Same-Sex Marriage Banned in Croatia

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Same-sex marriage has been banned in Croatia after today’s passing of a referendum to amend the constitution to define marriage as between one man and one woman.  After a count of four-fifths of the votes, the referendum has resulted in two-thirds of voters indicating that they are in favor of the constitutional amendment.

Referendums in Croatia do not require a majority of the population to vote in order to be passed.  Sunday’s vote, without the count from larger cities such as Zagreb and Split, showed the turnout to vote in the referendum was only 26.75 percent.

The referendum was permitted after a petition drawn up by the Catholic group “In the Name of the Familly” that backed a ban against same-sex marriage gathered more than 700,000 signatures, which was more than enough to pass the level needed for a referendum.  The group began its petition drive after the center-left government of Croatia drafted a law that would allow gay couples to register as “life partners.”  The population of Croatia is 4.4 million with 90 percent of the people identifying themselves as Roman Catholics.  The Catholic Church had urged its followers strongly to vote “Yes” on the measure to ban same-sex marriage.

Of the 151 members of Croatia’s parliament, 104 backed the referendum to amend the constitution.

Protests in Zagreb consisting of hundreds of gay right supporters took place on Saturday.  Under a large police presence, the protestors marched through the city, displaying a large rainbow flag outside of parliament.  Before today’s passage of the referendum, gay and civil rights tensions in Croatia were thought to be lessening.  In 2002, during the first gay pride parade to take place in Zagreb, dozens of activists were beaten by anti-gay extremists.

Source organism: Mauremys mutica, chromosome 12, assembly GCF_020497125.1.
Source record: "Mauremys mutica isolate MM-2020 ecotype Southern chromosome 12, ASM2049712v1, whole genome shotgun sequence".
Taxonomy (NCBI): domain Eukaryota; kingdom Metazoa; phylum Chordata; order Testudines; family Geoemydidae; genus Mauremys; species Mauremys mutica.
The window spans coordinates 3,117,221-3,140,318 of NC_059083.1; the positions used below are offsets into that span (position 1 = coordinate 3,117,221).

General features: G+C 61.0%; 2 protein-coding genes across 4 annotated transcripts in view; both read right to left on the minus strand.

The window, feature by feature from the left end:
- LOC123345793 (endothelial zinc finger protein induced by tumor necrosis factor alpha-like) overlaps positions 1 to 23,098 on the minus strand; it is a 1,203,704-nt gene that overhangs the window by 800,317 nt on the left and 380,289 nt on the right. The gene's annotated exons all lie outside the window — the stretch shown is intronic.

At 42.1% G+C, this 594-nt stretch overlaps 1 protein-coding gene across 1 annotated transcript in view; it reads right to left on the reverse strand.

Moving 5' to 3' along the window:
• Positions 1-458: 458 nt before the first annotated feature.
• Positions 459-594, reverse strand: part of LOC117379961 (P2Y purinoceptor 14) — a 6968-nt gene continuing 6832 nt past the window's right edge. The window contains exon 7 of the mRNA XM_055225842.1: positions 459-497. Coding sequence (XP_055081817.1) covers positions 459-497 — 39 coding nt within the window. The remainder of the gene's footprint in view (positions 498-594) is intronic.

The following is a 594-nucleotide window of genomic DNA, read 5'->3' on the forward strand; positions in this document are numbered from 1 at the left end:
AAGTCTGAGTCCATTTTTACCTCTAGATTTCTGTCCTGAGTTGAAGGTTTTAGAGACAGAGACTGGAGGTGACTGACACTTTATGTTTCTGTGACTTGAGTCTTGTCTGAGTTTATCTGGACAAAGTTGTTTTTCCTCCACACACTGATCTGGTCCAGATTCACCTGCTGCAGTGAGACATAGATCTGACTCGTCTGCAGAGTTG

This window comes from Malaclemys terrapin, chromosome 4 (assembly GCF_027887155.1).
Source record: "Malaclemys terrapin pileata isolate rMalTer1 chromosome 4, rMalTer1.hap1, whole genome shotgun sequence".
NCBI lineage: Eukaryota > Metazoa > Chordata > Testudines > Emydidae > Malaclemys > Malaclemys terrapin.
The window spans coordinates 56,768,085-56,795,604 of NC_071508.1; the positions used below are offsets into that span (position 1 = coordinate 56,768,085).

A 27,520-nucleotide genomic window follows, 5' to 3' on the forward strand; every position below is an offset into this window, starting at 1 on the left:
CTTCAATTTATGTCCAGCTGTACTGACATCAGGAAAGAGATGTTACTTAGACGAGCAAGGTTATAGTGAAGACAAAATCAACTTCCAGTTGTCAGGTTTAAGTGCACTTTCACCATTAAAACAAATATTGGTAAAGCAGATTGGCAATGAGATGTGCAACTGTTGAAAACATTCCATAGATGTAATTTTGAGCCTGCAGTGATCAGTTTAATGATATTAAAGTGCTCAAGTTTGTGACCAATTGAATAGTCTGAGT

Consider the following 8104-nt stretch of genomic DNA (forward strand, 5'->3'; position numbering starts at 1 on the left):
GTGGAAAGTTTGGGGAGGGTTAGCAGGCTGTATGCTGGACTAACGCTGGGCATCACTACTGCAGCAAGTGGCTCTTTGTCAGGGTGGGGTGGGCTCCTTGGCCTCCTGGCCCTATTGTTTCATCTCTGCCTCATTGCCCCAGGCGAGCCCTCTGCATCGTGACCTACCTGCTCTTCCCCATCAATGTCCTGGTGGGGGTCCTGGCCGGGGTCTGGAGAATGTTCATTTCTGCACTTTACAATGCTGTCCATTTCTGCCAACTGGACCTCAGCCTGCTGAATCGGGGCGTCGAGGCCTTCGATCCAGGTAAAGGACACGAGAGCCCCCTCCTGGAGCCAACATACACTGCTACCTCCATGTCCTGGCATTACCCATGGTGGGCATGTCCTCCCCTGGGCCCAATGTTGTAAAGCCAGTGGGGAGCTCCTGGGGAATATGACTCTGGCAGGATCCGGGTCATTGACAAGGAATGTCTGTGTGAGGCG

Croatia’s government, well-known public figures and human rights advocacy groups came forward to urge the population to vote against the ban of same-sex marriage.  Croatia’s prime minister, Zoran Milanovic, spoke out against the referendum, stating that it threatened the rights of happiness and choice for the gay population.  The opposition party, HDZ, supported the referendum.  The results of the referendum indicate that during a worsening economic crisis and high rates of unemployment, right-wing and conservative factions are gaining support.

The president of Croatia, Ivo Josipovic, reported that although he voted against the constitutional amendment, the result of the vote would be honored.  He further added that the government is in the process of drafting a law that would give same-sex couples some measure of rights.  A 2003 law recognizes same-sex couples if they have cohabitated for at least three years, but does not bestow to the couples any real rights.

Croatia joined the European Union in July as the 28th member.  While joining the EU is often seen as affording minorities more protection of their basic human rights, the ban of same-sex marriage in Croatia signals that the EU umbrella does not protect all citizens of its union.  While there has been no formal statement from the EU regarding the referendum to ban same-sex marriage, there have been other disagreements with Croatia regarding other laws, most notably its extradition law that kept Croatian citizens from being turned over to other member states.

By Jennifer Pfalz


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